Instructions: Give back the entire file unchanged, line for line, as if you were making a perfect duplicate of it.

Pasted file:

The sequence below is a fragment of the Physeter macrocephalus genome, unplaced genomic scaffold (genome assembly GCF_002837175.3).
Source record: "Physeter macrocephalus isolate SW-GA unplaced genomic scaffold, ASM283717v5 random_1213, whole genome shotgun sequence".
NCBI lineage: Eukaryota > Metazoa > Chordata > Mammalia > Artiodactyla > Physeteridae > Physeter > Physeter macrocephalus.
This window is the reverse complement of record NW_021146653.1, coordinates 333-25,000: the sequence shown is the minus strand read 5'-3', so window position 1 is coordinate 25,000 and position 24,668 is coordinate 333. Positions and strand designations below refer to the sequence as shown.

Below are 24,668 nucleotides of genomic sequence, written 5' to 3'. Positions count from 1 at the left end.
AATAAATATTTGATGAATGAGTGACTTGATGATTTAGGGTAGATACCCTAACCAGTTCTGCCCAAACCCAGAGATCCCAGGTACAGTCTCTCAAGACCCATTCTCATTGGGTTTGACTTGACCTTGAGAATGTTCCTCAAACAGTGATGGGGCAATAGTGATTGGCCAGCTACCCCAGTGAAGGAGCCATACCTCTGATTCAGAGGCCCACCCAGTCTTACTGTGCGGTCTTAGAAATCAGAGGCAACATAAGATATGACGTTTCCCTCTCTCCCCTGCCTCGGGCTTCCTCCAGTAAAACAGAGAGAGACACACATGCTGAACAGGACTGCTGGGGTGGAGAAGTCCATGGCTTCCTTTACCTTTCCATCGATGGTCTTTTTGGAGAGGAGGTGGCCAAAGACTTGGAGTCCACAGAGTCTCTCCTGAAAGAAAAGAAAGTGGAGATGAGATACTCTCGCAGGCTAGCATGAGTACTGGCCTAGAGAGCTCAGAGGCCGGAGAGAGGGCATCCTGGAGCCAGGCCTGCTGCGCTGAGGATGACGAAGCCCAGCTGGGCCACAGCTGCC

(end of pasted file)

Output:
The sequence below is a fragment of the Physeter macrocephalus genome, unplaced genomic scaffold (genome assembly GCF_002837175.3).
Source record: "Physeter macrocephalus isolate SW-GA unplaced genomic scaffold, ASM283717v5 random_1213, whole genome shotgun sequence".
NCBI lineage: Eukaryota > Metazoa > Chordata > Mammalia > Artiodactyla > Physeteridae > Physeter > Physeter macrocephalus.
This window is the reverse complement of record NW_021146653.1, coordinates 333-25,000: the sequence shown is the minus strand read 5'-3', so window position 1 is coordinate 25,000 and position 24,668 is coordinate 333. Positions and strand designations below refer to the sequence as shown.

Below are 24,668 nucleotides of genomic sequence, written 5' to 3'. Positions count from 1 at the left end.
AATAAATATTTGATGAATGAGTGACTTGATGATTTAGGGTAGATACCCTAACCAGTTCTGCCCAAACCCAGAGATCCCAGGTACAGTCTCTCAAGACCCATTCTCATTGGGTTTGACTTGACCTTGAGAATGTTCCTCAAACAGTGATGGGGCAATAGTGATTGGCCAGCTACCCCAGTGAAGGAGCCATACCTCTGATTCAGAGGCCCACCCAGTCTTACTGTGCGGTCTTAGAAATCAGAGGCAACATAAGATATGACGTTTCCCTCTCTCCCCTGCCTCGGGCTTCCTCCAGTAAAACAGAGAGAGACACACATGCTGAACAGGACTGCTGGGGTGGAGAAGTCCATGGCTTCCTTTACCTTTCCATCGATGGTCTTTTTGGAGAGGAGGTGGCCAAAGACTTGGAGTCCACAGAGTCTCTCCTGAAAGAAAAGAAAGTGGAGATGAGATACTCTCGCAGGCTAGCATGAGTACTGGCCTAGAGAGCTCAGAGGCCGGAGAGAGGGCATCCTGGAGCCAGGCCTGCTGCGCTGAGGATGACGAAGCCCAGCTGGGCCACAGCTGCC